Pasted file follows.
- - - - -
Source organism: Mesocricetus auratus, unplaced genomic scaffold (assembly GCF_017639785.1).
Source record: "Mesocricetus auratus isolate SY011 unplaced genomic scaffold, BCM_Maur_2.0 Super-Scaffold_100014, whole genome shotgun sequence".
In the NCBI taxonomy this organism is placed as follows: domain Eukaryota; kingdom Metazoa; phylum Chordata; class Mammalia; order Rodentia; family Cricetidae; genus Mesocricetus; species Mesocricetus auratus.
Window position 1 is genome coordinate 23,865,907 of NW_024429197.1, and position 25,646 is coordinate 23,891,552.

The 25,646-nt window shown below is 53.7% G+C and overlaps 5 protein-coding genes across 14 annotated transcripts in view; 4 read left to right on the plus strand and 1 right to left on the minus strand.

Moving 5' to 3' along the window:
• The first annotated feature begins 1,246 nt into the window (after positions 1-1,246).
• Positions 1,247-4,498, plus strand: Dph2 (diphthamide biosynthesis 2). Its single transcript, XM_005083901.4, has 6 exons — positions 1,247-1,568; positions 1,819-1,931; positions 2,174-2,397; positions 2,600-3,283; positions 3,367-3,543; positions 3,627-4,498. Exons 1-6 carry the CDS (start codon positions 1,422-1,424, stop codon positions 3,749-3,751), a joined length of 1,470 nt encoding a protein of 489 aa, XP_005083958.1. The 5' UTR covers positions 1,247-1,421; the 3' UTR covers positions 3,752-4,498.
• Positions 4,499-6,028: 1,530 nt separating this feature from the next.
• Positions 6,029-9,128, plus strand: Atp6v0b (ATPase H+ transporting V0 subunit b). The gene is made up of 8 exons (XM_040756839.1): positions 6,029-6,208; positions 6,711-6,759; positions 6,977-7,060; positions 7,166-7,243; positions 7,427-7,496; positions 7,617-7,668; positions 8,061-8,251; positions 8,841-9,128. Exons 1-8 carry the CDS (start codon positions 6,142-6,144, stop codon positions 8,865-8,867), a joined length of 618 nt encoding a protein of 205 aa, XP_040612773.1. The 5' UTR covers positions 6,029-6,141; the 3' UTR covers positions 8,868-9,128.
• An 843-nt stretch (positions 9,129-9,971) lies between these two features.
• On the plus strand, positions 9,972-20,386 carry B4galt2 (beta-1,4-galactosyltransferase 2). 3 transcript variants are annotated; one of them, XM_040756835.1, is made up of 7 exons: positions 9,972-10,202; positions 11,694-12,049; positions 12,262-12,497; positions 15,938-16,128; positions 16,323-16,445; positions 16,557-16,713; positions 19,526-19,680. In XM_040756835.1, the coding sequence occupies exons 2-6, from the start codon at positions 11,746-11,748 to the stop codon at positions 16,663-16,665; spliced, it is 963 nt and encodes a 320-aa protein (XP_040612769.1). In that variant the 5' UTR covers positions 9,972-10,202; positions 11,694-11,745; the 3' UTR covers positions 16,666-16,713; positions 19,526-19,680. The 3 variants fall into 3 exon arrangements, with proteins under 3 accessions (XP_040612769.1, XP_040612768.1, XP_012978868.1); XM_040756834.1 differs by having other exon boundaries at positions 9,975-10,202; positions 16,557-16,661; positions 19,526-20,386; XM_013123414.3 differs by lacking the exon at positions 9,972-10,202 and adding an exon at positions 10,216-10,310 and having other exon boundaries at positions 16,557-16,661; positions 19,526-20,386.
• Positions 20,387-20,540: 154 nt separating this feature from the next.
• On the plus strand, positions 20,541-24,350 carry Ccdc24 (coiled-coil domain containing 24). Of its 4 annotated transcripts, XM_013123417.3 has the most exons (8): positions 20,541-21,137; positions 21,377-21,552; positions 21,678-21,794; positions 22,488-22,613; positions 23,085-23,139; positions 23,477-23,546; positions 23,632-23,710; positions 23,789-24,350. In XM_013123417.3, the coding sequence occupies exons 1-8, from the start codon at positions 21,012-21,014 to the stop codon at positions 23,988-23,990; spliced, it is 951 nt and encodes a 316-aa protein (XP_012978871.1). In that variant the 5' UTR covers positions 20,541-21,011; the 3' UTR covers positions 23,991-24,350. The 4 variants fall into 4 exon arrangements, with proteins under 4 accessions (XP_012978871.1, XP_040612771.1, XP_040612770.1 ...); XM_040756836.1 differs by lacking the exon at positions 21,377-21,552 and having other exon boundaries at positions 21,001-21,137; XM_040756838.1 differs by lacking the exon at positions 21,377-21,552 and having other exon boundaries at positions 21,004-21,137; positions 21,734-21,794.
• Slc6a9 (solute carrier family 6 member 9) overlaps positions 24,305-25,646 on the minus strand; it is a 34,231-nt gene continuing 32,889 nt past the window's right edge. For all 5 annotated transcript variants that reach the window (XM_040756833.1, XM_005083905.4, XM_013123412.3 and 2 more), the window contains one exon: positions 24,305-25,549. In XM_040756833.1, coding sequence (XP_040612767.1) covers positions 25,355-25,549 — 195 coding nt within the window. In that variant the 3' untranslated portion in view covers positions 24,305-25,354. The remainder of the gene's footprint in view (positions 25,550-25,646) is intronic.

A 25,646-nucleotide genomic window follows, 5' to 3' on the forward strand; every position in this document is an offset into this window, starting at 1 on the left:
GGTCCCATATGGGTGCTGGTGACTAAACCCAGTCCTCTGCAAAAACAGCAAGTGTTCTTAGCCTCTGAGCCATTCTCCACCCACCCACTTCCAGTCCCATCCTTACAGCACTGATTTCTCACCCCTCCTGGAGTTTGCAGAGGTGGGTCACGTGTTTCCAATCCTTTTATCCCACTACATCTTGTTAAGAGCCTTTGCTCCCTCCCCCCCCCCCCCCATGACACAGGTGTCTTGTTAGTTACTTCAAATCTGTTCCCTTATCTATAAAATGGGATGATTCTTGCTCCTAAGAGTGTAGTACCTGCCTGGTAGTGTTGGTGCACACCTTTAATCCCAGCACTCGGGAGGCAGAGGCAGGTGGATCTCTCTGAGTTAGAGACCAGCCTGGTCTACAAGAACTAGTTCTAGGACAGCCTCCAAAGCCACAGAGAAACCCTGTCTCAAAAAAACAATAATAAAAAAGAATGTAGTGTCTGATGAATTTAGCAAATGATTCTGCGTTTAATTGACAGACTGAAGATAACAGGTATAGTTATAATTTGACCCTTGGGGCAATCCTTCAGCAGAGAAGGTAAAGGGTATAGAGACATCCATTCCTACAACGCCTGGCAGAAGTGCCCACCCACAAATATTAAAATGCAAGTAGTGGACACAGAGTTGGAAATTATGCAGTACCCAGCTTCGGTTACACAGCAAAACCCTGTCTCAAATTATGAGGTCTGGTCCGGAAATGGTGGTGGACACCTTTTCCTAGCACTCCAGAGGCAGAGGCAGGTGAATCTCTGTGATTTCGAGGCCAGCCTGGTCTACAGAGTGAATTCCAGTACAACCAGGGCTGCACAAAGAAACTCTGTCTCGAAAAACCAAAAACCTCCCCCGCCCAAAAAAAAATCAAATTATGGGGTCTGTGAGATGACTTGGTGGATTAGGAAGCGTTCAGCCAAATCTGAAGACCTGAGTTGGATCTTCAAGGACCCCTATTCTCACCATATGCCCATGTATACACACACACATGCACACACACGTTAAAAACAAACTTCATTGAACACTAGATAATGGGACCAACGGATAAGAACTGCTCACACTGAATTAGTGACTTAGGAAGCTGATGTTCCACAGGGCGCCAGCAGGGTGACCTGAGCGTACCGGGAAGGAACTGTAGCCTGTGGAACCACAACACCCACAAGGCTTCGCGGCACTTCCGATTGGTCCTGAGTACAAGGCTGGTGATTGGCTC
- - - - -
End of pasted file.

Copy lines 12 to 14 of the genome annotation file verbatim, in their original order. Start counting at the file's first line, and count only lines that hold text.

• On the plus strand, positions 9,972-20,386 carry B4galt2 (beta-1,4-galactosyltransferase 2). 3 transcript variants are annotated; one of them, XM_040756835.1, is made up of 7 exons: positions 9,972-10,202; positions 11,694-12,049; positions 12,262-12,497; positions 15,938-16,128; positions 16,323-16,445; positions 16,557-16,713; positions 19,526-19,680. In XM_040756835.1, the coding sequence occupies exons 2-6, from the start codon at positions 11,746-11,748 to the stop codon at positions 16,663-16,665; spliced, it is 963 nt and encodes a 320-aa protein (XP_040612769.1). In that variant the 5' UTR covers positions 9,972-10,202; positions 11,694-11,745; the 3' UTR covers positions 16,666-16,713; positions 19,526-19,680. The 3 variants fall into 3 exon arrangements, with proteins under 3 accessions (XP_040612769.1, XP_040612768.1, XP_012978868.1); XM_040756834.1 differs by having other exon boundaries at positions 9,975-10,202; positions 16,557-16,661; positions 19,526-20,386; XM_013123414.3 differs by lacking the exon at positions 9,972-10,202 and adding an exon at positions 10,216-10,310 and having other exon boundaries at positions 16,557-16,661; positions 19,526-20,386.
• Positions 20,387-20,540: 154 nt separating this feature from the next.
• On the plus strand, positions 20,541-24,350 carry Ccdc24 (coiled-coil domain containing 24). Of its 4 annotated transcripts, XM_013123417.3 has the most exons (8): positions 20,541-21,137; positions 21,377-21,552; positions 21,678-21,794; positions 22,488-22,613; positions 23,085-23,139; positions 23,477-23,546; positions 23,632-23,710; positions 23,789-24,350. In XM_013123417.3, the coding sequence occupies exons 1-8, from the start codon at positions 21,012-21,014 to the stop codon at positions 23,988-23,990; spliced, it is 951 nt and encodes a 316-aa protein (XP_012978871.1). In that variant the 5' UTR covers positions 20,541-21,011; the 3' UTR covers positions 23,991-24,350. The 4 variants fall into 4 exon arrangements, with proteins under 4 accessions (XP_012978871.1, XP_040612771.1, XP_040612770.1 ...); XM_040756836.1 differs by lacking the exon at positions 21,377-21,552 and having other exon boundaries at positions 21,001-21,137; XM_040756838.1 differs by lacking the exon at positions 21,377-21,552 and having other exon boundaries at positions 21,004-21,137; positions 21,734-21,794.